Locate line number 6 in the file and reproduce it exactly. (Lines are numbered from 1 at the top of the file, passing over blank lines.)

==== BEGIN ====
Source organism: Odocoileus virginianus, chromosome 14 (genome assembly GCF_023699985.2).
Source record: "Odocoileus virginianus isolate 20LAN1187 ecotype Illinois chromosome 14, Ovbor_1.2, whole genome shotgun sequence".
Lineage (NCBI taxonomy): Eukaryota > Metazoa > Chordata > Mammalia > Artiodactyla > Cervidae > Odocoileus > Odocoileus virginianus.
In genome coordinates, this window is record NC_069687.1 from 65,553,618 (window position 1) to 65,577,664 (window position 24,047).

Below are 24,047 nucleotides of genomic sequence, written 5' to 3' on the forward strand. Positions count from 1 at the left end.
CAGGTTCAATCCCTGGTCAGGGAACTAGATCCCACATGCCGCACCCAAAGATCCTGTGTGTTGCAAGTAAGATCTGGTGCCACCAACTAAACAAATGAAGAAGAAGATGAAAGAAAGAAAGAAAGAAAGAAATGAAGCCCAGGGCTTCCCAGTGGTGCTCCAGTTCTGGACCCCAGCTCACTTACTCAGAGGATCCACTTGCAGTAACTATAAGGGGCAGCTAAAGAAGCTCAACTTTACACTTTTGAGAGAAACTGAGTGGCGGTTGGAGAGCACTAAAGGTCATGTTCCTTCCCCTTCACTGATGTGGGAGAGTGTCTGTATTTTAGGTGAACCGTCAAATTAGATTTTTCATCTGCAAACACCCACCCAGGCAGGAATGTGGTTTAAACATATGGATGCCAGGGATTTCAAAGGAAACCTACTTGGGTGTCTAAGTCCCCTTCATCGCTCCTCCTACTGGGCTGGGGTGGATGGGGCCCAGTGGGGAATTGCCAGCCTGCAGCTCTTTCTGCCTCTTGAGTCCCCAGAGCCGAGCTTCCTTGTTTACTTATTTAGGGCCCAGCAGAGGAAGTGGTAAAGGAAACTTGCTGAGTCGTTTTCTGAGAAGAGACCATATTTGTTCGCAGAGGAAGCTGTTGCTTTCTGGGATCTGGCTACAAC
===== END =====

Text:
CAGGTTCAATCCCTGGTCAGGGAACTAGATCCCACATGCCGCACCCAAAGATCCTGTGTGTTGCAAGTAAGATCTGGTGCCACCAACTAAACAAATGAAGAAGAAGATGAAAGAAAGAAAGAAAGAAAGAAATGAAGCCCAGGGCTTCCCAGTGGTGCTCCAGTTCTGGACCCCAGCTCACTTACTCAGAGGATCCACTTGCAGTAACTATAAGGGGCAGCTAAAGAAGCTCAACTTTACACTTTTGAGAGAAACTGAGTGGCGGTTGGAGAGCACTAAAGGTCATGTTCCTTCCCCTTCACTGATGTGGGAGAGTGTCTGTATTTTAGGTGAACCGTCAAATTAGATTTTTCATCTGCAAACACCCACCCAGGCAGGAATGTGGTTTAAACATATGGATGCCAGGGATTTCAAAGGAAACCTACTTGGGTGTCTAAGTCCCCTTCATCGCTCCTCCTACTGGGCTGGGGTGGATGGGGCCCAGTGGGGAATTGCCAGCCTGCAGCTCTTTCTGCCTCTTGAGTCCCCAGAGCCGAGCTTCCTTGTTTACTTATTTAGGGCCCAGCAGAGGAAGTGGTAAAGGAAACTTGCTGAGTCGTTTTCTGAGAAGAGACCATATTTGTTCGCAGAGGAAGCTGTTGCTTTCTGGGATCTGGCTACAAC